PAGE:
It’s about time this blog had a “random” post.
OK, yes, that is a rather lame lead-in to this week’s word, which also happens to be random, as it were, which can be found, as usual, on The Cambridge’s Student‘s site, in its usual corner on its usual page, but also below:
“As one might imagine, the meanings of words tend to change, not always randomly, but sometimes seemingly so. I must thank my decidedly non-random friend Neil Simpson for suggesting that we investigate “random.”
Something or someone that acts in a random fashion, as we know it today, does so rather chaotically, without purpose or guidance. This contemporary meaning has its roots in a much less random meaning of the word, stemming directly from its origins in clashing knights on war-horses.
That is right: chivalry, and all that jazz.
The original Anglo-Norman and Old French word, “randoun,” dating from around the 12th century, and then the later Middle French word, “randon,” refers to “speed” or “haste,” according to the Oxford English Dictionary (or OED), and also to “impetuousness” or “violence,” from “randir,” meaning “to run fast,” or “gallop.” It might be related to the Germanic word “rand” (as in the Old Saxon, or Middle Low German) meaning “shield,” or, alternatively, “border” or “edge,” and thus “shield-rim” or “shield-boss” (the knobby thing in the middle of round shields, and handy for hitting).
As such, and as noted by the OED, the word can be found in as old a text as “Beowulf” (which itself dates to between the seventh and tenth centuries) with this rather undecipherable line, “He under rande gecranc.” An Old English translation of Exodus from the 10th century describes the parting waves of the Red Sea as the “randgebeorh,” or “shield-wall.”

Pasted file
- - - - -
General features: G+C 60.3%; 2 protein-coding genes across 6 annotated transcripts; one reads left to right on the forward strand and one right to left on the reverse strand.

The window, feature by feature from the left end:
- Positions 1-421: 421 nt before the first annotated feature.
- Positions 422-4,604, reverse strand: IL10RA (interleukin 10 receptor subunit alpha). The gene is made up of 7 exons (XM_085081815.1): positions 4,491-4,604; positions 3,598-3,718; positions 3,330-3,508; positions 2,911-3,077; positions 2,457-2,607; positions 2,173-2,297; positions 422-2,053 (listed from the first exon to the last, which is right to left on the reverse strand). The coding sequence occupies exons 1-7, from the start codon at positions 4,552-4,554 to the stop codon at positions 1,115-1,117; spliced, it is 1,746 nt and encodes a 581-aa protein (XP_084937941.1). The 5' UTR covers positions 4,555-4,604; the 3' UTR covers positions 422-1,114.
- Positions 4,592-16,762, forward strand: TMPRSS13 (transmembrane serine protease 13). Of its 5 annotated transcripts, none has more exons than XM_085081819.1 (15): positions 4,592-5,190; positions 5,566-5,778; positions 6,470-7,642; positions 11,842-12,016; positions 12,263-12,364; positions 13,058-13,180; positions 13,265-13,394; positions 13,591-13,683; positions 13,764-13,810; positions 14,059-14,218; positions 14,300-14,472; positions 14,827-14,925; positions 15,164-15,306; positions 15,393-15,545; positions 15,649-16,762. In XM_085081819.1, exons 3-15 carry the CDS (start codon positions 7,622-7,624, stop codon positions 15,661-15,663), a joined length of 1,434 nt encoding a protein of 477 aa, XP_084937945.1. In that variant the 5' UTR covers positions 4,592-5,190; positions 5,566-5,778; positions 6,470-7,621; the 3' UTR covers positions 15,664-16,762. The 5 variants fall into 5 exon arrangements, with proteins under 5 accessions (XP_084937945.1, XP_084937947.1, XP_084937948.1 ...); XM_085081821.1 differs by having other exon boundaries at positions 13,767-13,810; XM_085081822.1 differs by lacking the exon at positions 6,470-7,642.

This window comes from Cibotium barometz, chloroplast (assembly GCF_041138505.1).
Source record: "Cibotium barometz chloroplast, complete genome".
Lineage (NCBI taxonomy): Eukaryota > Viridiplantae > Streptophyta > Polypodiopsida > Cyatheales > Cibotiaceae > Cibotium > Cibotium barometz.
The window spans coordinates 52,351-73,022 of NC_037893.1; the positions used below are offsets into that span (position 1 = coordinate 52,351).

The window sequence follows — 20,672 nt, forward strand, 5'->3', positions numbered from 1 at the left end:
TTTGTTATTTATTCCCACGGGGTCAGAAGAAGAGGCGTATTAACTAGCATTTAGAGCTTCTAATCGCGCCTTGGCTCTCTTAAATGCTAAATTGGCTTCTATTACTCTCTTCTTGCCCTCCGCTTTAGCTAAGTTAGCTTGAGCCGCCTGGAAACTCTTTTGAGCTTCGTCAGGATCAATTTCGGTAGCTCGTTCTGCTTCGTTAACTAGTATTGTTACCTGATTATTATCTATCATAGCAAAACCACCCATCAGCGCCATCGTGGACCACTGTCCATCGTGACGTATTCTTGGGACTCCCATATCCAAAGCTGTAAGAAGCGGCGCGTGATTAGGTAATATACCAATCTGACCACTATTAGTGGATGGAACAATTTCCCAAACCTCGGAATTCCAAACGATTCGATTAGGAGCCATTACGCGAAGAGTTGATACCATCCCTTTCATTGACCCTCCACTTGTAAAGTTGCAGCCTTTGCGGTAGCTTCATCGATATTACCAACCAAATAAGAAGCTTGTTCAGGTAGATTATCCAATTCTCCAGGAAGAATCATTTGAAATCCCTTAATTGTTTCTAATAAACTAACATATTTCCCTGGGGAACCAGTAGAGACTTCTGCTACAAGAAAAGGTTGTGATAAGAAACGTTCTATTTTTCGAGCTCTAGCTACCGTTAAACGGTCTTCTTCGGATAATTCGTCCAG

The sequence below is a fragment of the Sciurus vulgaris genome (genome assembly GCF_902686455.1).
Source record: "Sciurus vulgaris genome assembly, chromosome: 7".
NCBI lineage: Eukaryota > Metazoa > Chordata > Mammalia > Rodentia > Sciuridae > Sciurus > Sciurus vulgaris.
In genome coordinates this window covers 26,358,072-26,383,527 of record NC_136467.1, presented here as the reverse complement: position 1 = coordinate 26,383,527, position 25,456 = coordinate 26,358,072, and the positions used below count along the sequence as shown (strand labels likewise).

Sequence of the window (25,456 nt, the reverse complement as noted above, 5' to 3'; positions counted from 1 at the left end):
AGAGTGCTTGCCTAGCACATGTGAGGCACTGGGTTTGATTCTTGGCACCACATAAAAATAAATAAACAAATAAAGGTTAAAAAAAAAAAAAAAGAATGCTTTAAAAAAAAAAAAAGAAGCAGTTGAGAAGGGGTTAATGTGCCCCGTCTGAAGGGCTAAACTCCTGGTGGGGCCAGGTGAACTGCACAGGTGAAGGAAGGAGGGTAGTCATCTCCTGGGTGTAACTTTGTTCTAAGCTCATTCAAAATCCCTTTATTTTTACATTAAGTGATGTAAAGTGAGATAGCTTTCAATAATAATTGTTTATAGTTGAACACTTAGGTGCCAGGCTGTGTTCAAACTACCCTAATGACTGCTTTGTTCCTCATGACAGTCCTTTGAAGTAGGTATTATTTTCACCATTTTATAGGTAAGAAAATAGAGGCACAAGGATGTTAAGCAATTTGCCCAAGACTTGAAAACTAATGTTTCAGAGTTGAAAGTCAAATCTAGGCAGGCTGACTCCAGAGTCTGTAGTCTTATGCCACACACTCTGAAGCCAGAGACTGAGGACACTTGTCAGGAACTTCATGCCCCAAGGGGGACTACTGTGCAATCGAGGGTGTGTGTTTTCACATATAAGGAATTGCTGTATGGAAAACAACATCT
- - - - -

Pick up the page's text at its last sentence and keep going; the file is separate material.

We also find the Middle-French expression, de randon or “at speed,” and the Anglo-Norman phrase, a grant randun or “in great haste.” To strike “with great random” was to do so with great force while riding or running, as in the medieval joust, though “at the random” probably refers to the wilder jousting that did not include such niceties as barriers. Additionally, in falconry, “flying at speed” was said to be “at random.” These now obsolete meanings, as the OED tells us, referring to a “an impetuous rush” or a “rapid, headlong course” were its predominate senses until the 17th century.
By the end of the 1500s, the meaning behind the phrase began to change, and meant something less directed, and more out-of-control, perhaps stemming from the idea that running at a full gallop was not always the picture of serenity and restraint. Thus we have the Bard using this line in his Venus and Adonis (c. 1592), “But hatefully at random dost thou hit.” Alexander Pope (1688-1744) later used the word in his Dunciad, which attacked hack writers, with the line in question being, “She shows … How random thoughts now meaning chance to find.”
Finally, in a bit of nostalgia, Mark Twain (i.e. Samuel Clemens; 1835-1910), used the word in 1889, in its older sense, in his Connecticut Yankee in King Arthur’s Court, with the line, “Two knights came together with great random.”
Well, I hope that was not too terribly random, as it were. If you have any (random) word-related queries, suggestions, tips, hints or etymological thoughts, please write to email@example.com. Until next time, take care!”